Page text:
Parable Of Two Businessmen by Swami Sivananda

Two businessmen once set out for a distant land for doing business. They were both rich. They had heard well about the returns that their business would bring them in the new place. The first one, Rama, thought, “Let me invest my entire wealth. Even if the business be shaky in the beginning and there be initial losses, yet my foundation will be strong and I will gain in the long run.” Accordingly, he invested his entire fortune and started the business in right earnest, on a well-established ground. With the usual losses in the beginning, he pulled on through the infant stages extraordinarily well and became a well-reputed businessman. As days passed by, he was getting from the establishment more profit than he ever dreamt of.
On the other hand, Govind, the second man, thought with a certain pessimistic attitude: “If I invest all my money and lose it, then I will neither have the profit from the new establishment, nor the fortune to live happily with the old wealth. So let me invest a little at first. If it is profitable, I will invest more and more of the old wealth; for, then, the new profits will help my living and there will
not be any need for me to depend on the old wealth for my day-to-day living.” At first, he invested a little. That was consumed by the initial loss account. Then he invested a little, again. It too, was found to compensate only the initial loss without leaving him any profit. As years rolled on, he found that he had lost all his wealth and had nothing to live upon.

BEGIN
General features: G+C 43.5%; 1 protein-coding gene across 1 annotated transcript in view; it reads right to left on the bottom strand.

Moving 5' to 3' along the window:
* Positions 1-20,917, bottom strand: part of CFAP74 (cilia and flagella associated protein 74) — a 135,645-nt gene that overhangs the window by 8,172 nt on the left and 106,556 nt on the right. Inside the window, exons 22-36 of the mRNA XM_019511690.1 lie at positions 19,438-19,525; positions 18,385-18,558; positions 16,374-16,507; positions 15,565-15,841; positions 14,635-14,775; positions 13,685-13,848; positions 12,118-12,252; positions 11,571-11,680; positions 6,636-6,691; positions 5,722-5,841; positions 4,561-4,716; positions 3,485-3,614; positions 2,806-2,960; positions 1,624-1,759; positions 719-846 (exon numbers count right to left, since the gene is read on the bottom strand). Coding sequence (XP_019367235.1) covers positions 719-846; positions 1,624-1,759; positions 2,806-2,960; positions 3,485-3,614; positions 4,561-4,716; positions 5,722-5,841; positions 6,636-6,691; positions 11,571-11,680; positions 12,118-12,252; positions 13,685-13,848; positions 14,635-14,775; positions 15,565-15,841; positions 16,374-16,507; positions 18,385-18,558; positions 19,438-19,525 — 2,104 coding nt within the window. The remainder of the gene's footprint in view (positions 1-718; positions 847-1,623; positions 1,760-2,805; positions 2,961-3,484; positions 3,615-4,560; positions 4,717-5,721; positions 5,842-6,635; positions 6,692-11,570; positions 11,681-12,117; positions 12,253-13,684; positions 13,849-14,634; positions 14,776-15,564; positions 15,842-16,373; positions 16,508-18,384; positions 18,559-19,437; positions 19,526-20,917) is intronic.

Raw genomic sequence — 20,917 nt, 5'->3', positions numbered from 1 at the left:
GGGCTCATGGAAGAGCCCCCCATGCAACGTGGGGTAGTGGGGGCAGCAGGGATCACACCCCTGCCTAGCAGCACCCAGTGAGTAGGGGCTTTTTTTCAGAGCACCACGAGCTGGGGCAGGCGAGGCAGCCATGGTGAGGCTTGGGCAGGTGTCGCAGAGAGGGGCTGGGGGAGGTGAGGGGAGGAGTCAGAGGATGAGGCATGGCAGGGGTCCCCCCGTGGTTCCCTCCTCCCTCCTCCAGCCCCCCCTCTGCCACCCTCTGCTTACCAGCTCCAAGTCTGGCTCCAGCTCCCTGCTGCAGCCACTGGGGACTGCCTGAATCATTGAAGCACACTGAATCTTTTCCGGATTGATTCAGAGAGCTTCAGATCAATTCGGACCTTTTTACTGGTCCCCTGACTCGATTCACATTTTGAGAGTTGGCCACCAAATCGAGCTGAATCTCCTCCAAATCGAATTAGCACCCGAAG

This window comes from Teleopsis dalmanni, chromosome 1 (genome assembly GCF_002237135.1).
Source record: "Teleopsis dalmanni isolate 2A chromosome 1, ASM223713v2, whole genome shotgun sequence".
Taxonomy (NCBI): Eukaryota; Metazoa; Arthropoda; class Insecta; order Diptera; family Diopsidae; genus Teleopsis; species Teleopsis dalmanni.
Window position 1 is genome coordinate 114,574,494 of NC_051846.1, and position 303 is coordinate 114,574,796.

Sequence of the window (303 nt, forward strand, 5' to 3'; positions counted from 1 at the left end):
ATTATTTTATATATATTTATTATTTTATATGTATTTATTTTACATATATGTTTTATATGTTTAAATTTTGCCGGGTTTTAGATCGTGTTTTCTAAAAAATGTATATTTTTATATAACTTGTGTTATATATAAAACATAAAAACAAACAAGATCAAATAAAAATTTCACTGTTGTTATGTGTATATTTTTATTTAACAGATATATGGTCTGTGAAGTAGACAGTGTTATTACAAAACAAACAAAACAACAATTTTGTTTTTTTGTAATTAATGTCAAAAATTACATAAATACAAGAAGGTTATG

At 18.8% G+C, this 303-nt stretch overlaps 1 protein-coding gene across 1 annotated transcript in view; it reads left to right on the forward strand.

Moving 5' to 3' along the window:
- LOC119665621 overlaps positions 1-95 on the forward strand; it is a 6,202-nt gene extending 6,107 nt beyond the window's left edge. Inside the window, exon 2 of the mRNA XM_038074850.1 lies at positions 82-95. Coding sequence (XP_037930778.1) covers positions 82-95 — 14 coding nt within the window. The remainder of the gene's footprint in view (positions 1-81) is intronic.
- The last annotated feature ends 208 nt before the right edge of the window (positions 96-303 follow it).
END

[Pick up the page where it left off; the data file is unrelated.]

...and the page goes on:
The two businessmen are like two spiritual aspirants. Their going to a far off land is like the aspirants’ going into seclusion for reaping a good spiritual harvest. Like the businessman investing all his wealth at one time, an aspirant renounces his all at once. Like that businessman, the aspirant too, has got his shaky beginning, but has established himself well in the spiritual path. There is no fall back or final loss. He progresses rapidly and soon attains the bliss of spiritual life, the summum bonum of human existence.


Akin to Govind is that aspirant who takes to seclusion foregoing a little comfort, but keeping intact his old fortune to save him in times of need. The aspirant doubts: “If I give out all my wealth and also do not succeed in attaining the Goal, I may be forced afterwards to live like a beggar in this world. So let me keep something in store. On attaining that Bliss, I shall gladly give out this
wealth. If I do not attain that bliss, I shall and can utilise this wealth in this world.” This aspirant like the second businessman, loses all his wealth when Time places its mighty hand upon him. Nor does he get the fruits of spiritual life, like Govind going without profit.
O man! Remember the words of the Lord: “There is no initial loss here in spiritual effort, nor even reactions. Even a little
understanding of this Truth (Law) will save you from very great danger.”

Renounce your all, without any reservation; the fruits of spiritual life are there in your hands.

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